Tag Archive for Albuquerque

Faeryn Rose

Faeryn Rose hoops Watching Faeryn Rose of Hypnotic Hoop Dance, aka Erin Rosenthal, move inside a hoop is pure magic. Whether she’s hoop dancing in a desolate railway station in Albuquerque, New Mexico, flowing on a festival stage or bringing the fire at a private party in Hollywood, California, you can’t take your eyes off her. She says that an eternal bliss courses through her when she steps into her hoops and wow, does it ever. You can practically see it in the air as she moves to the music. Faeryn lives in Los Angeles, California, USA, and the ethereal music she’s dancing to is “Miracle” by Blackmill and it’s available on iTunes.

Ritzy Rouge Hoop Troupe

Ritzy Rouge Hoop Troupe Hooping on the Ritz! The Ritzy Rouge Hoop Troupe, aka Bonnie Claire and Alaska from Albuquerque, New Mexico, USA, share their charming hoop belly dance flapper fusion at Belly Nouveau. The ladies call their style Hooping Improvisational Tribal Style (HITS), a freshly emerging dance genre they have created that fuses Hula Hoop movements with Tribal Style Belly Dance. Belly Nouveau was a lovely presentation held at The Kosmos in Albuquerque recently and some of the best belly dancers in New Mexico performed. Georgio O’neil was the MC and live music was provided by Frank Bramlitt, Erik Teixeria and David-Harduin Brown.

The Tao of Hoops in Albuquerque

Nicole and Her Hula Hoop

Nicole Evans

When Nicole Evans, pictured, hula hoops two hoops simultaneously, she nearly looks stationary, her body movement is so slight. “The more practice, the more refined your motion,” Evans told the Albuquerque Journal. “You’re doing it in a more natural way.” She encourages others to try it, taking hoops with her everywhere she goes. Evans, a teacher at Monte Vista Elementary in Albuquerque, New Mexico, recently started a hula hooping after-school program. “I think people are afraid to look silly,” she says of the grown-up apprehension of giving it a spin. Evans says that when she began hooping a year ago, she was immediately hooked on it. And she’s not alone. Pat Dexter, 62, arrived at a Sunday hoop gathering and announced that one of his New Year’s resolutions was to “do more hooping.” Dexter, who started the hooping group about three years ago, is a PE teacher and recreation therapist with Sequoia Adolescent Treatment Center. “It’s aerobic, it’s great exercise. It’s meditative. You can hoop to your favorite music,” Dexter adds. “It’s wonderful for the kids because it gets them moving.” Candice Starr, 33, incorporates stretches and teaches her hooping students tricks using their legs, ankles, chest and arms. “It’s a low-impact workout that helps with your coordination and balance,” she says. “Basically, the hula hoop becomes your dance partner.” For Nathan Dale, 36, hooping has become a weekly habit. He lives near Bataan Park and drops by to hoop every Sunday. “It’s just a good reason to come out to the park,” Dale says. “It’s great for my joints. It’s a great way to recover from injuries.” He says the movement has helped his body feel better.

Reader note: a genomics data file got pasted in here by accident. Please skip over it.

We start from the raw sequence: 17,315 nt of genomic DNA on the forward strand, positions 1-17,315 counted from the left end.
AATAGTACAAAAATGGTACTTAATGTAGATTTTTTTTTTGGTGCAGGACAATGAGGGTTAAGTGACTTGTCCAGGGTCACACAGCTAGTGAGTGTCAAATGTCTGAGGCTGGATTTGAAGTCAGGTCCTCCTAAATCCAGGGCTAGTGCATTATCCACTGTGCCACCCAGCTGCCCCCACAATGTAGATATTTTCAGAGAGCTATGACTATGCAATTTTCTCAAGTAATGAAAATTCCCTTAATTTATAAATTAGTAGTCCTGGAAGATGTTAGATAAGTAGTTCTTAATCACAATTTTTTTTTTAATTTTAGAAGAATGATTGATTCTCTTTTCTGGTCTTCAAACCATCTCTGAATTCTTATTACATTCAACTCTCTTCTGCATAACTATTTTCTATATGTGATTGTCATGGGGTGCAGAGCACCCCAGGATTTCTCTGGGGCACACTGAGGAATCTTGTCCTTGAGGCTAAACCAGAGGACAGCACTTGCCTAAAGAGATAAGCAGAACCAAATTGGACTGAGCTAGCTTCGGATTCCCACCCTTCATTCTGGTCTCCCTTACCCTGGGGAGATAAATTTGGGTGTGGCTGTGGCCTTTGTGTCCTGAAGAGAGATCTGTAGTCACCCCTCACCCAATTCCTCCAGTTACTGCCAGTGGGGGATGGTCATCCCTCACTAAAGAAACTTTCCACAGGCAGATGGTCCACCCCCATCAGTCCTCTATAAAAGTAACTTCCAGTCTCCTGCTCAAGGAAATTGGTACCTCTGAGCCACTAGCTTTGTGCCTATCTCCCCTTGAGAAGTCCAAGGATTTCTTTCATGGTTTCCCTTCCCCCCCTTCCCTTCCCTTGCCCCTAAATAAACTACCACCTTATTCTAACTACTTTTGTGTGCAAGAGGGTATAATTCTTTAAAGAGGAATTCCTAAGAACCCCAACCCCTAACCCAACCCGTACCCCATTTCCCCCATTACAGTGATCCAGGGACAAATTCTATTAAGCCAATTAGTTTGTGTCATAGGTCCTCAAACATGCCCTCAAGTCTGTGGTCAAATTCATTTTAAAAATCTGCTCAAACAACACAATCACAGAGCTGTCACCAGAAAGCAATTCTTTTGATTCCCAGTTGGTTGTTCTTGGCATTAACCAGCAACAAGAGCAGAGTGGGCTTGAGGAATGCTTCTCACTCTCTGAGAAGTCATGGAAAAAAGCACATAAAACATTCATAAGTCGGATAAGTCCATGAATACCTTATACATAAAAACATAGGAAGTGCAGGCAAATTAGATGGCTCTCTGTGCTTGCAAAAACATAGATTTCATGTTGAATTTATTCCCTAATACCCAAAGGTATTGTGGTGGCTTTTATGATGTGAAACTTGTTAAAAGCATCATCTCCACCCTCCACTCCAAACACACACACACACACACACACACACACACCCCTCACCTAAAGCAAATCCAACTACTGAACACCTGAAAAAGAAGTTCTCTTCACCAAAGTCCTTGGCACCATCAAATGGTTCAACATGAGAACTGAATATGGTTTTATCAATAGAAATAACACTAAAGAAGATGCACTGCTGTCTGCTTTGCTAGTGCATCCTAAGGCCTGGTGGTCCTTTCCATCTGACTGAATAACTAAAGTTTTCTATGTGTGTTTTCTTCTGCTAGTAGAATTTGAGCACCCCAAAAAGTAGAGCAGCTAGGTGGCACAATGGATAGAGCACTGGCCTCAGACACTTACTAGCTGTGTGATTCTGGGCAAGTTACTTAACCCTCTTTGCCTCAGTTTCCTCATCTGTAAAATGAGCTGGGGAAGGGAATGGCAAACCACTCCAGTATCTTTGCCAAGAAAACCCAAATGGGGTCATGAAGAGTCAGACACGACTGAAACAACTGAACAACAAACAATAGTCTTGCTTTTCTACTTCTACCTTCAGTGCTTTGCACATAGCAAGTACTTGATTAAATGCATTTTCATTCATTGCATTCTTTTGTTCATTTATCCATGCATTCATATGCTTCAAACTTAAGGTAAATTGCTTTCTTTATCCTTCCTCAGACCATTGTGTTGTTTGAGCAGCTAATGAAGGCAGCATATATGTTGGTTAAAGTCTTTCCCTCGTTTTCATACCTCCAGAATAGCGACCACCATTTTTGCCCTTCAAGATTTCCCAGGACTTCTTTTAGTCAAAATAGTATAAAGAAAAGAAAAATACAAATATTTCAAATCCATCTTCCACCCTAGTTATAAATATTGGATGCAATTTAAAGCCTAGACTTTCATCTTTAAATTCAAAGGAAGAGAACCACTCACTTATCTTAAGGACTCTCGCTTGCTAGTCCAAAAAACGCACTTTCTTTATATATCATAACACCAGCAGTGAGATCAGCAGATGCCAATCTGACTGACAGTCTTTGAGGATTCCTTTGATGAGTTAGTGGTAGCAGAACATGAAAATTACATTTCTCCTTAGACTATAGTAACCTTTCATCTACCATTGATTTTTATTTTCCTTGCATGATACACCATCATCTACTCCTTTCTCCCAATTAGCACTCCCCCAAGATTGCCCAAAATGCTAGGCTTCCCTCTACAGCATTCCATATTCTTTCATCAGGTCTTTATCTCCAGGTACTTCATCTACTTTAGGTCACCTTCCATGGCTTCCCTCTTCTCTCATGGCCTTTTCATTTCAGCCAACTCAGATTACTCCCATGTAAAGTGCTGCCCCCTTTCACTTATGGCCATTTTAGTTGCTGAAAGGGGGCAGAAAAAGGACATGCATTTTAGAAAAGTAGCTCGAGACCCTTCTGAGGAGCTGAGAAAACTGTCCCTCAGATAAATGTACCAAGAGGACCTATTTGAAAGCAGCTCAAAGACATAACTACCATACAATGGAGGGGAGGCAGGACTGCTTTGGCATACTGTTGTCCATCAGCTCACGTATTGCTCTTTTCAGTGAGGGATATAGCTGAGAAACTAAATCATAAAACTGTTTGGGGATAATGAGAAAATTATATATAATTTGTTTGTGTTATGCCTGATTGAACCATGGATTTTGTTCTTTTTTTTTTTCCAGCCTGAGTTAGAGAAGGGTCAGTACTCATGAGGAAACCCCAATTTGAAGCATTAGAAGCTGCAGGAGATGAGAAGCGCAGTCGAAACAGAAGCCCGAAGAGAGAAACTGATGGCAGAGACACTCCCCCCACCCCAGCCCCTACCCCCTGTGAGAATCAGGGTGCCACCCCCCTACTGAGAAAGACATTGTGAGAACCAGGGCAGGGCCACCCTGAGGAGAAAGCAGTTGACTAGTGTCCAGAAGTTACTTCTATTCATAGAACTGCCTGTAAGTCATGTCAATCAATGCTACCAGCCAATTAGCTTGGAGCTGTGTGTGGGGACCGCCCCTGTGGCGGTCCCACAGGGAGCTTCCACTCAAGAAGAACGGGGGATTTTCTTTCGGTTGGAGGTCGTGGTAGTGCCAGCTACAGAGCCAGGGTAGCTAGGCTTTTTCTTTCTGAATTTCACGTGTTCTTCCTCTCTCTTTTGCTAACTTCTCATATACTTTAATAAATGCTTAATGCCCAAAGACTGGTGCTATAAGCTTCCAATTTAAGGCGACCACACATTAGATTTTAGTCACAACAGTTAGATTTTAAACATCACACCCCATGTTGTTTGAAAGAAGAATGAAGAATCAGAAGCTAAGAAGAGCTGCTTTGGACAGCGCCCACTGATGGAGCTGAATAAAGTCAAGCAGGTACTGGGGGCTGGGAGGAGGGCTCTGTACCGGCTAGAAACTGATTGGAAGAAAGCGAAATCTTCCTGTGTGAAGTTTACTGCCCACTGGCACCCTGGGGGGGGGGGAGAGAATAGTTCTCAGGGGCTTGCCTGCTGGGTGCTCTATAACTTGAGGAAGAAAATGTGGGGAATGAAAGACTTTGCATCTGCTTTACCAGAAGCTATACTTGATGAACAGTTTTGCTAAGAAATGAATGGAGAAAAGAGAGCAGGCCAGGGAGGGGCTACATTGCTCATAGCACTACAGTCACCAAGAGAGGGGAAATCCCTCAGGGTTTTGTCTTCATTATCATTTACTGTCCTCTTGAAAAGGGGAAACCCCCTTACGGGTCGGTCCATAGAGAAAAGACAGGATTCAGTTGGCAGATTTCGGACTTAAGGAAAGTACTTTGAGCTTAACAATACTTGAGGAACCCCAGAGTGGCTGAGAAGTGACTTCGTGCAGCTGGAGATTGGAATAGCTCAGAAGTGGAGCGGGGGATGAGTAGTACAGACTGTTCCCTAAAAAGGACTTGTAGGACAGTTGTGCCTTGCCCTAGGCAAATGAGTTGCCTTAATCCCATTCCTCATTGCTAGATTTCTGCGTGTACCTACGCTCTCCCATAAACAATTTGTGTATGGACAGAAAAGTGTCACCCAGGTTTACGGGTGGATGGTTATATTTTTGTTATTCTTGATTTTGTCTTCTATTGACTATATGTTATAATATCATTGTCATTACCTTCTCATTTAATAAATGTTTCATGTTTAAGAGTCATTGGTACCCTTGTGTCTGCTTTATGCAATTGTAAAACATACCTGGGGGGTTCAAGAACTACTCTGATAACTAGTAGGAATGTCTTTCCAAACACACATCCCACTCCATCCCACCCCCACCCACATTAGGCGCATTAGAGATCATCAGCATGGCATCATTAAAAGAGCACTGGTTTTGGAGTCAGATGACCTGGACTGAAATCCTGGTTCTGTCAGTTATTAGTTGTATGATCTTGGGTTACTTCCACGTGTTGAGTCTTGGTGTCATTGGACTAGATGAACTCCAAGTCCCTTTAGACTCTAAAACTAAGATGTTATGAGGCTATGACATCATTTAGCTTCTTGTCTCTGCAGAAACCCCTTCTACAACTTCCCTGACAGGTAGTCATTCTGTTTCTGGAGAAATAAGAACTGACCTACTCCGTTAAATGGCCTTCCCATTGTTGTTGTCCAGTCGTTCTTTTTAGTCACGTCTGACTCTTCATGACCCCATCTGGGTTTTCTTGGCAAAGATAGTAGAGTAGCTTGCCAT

The Joy of Movement

ecstasy[Nicole Evans looks back at her first year.]

At this time last year I had just discovered a phenomenon previously unknown to me: the addictive, creative, inspiring, and energizing art of hooping. I wanted to be more active in general, but I was specifically seeking something that embodied “joy of movement”, a philosophy I first discovered in Nia classes. I also wanted something I could do anywhere, in a group or by myself, and that wasn’t based in competition. I had no idea what this activity could possibly be, but I knew something must be out there. I just had to find it.

A little voice told me to look up hula hooping. I knew nothing about hooping or hoop dance as it exists today. Stunned and delighted by the vast wealth of resources available online, I immersed myself in hours of research and tutorials. Within a week I had made my first trip to the hardware store, and, along with my mom and sisters, made my first hoop. Within a couple of months my hoop collection was taking over my living room. I’ve now lost track of the hoops I’ve made, sold, or given away. I never leave home without at least one hoop. Never before have I immersed myself in something so completely and joyously.